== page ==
There are some drawbacks, however, when you compare Sentinels digital to it’s physical counterparts. The game still has some bugs: for instance, in my first post-tutorial game, I was interrupted while moving a card to the play field. That card remained “stuck” in its between play and hand location, had no game effect, and was no longer in my hand nor in play, but was covering parts of the screen. While this will likely get better with time, its worth noting that now. Additionally, the physical game has much more content, having released numerous expansions, whereas the digital version has about half that. This will be rectified as time goes on (see upcoming release details below), and there are plans to release most of this content. Finally, the one glaring omission: Multiplayer! You read that right; Sentinels digital is pretty much a single-player affair. You cannot play with people online; the client only plays with itself (hey, get your mind out of the gutter). Now, that’s not to say that you could not play a game on a single device with friends, utilizing the old school “hot seat” method, but it’s worth noting. Veteran players (myself included) might not find this to be a big issue, as the co-operative nature of the game brings all players together to look at each other’s resources anyways, limiting the real difference here, but it is something to be aware of. The game does list itself as being “local co-op” on Steam.
All in all, this is a pretty good digital offering of a fantastic physical board game. The digital copy is only $15, a good savings on the $40 you pay for a physical copy, and doesn’t require a lot of storage (although the physical version is gorgeous and high quality, should you ever want to pick it up). Expansion packs featuring more heroes, villains, and locations are available as well. These are sold individually at a better price than their physical counterparts (which retail at 20-30 a pop). Only one true expansion is live at this time (Rook City for the vets out there), with Infernal Relics, Shattered Timelines, and Wrath of the Cosmos on the way (all expected prior to the end of 2015), along with some more mini-expasions. These may be bought individually, or you can get them all for $20. So, for $35 you could get the whole she-bang, and that is quite the deal.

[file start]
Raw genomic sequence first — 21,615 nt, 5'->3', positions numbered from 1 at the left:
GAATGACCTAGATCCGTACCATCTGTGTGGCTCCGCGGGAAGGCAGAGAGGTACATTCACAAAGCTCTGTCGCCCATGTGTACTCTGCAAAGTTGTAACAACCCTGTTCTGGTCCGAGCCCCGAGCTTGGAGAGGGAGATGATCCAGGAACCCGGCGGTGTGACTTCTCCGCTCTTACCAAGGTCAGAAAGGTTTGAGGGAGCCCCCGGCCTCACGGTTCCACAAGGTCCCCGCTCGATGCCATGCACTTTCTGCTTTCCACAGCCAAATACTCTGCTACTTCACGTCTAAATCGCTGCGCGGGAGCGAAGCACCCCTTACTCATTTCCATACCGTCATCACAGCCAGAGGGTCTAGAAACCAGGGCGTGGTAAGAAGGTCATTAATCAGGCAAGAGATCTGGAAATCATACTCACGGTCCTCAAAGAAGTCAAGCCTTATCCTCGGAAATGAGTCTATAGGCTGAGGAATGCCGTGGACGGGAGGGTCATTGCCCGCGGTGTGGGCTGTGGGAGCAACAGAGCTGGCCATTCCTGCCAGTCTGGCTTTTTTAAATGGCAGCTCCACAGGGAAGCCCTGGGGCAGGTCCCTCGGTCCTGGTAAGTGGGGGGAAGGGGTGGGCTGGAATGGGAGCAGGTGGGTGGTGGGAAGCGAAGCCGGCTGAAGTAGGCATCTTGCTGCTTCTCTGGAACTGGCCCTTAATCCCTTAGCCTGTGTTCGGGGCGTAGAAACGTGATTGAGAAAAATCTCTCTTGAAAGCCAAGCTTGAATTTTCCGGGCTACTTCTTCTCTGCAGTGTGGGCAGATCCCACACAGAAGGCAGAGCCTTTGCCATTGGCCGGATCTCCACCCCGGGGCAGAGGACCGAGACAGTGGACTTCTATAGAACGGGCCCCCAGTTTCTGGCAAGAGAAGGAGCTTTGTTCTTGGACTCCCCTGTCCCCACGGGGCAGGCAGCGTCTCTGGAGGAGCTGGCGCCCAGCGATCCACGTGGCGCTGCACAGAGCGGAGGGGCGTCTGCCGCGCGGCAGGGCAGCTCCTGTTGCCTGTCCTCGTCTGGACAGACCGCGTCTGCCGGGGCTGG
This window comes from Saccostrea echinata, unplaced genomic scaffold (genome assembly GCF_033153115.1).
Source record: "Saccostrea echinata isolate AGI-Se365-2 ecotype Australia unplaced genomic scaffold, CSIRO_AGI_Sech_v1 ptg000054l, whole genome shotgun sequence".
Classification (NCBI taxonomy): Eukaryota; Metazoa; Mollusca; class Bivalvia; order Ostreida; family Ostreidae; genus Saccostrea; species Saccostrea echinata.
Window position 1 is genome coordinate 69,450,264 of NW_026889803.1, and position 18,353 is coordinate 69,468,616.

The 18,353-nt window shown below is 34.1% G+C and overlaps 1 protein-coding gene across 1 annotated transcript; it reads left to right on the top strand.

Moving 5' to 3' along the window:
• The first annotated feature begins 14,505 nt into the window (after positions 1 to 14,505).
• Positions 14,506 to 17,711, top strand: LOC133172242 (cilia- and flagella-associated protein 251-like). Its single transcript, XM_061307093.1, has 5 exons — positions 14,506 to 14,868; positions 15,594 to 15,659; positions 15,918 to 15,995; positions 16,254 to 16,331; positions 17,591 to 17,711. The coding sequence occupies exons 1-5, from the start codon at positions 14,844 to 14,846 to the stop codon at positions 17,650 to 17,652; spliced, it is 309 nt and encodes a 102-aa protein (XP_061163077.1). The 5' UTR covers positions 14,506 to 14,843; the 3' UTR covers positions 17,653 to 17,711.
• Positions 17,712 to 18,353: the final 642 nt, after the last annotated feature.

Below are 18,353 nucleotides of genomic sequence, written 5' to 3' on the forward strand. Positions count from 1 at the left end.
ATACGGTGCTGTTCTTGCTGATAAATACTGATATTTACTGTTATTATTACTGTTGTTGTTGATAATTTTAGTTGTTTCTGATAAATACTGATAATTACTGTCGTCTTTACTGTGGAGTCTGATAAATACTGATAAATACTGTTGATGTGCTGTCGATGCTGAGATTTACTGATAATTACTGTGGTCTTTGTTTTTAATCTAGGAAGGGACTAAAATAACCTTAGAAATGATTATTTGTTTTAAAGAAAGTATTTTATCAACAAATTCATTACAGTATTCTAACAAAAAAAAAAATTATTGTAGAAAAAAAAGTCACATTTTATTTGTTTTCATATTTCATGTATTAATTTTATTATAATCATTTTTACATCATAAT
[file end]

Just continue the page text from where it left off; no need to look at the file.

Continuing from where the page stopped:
So, why wait? Pull on your tights, fasten your cape, and prepare to fight evil today!
Also available for iOS and Android for mobile platforms.
Original content developed by Greater Than Games. Digital version developed by the fine folks at Handelabra Games.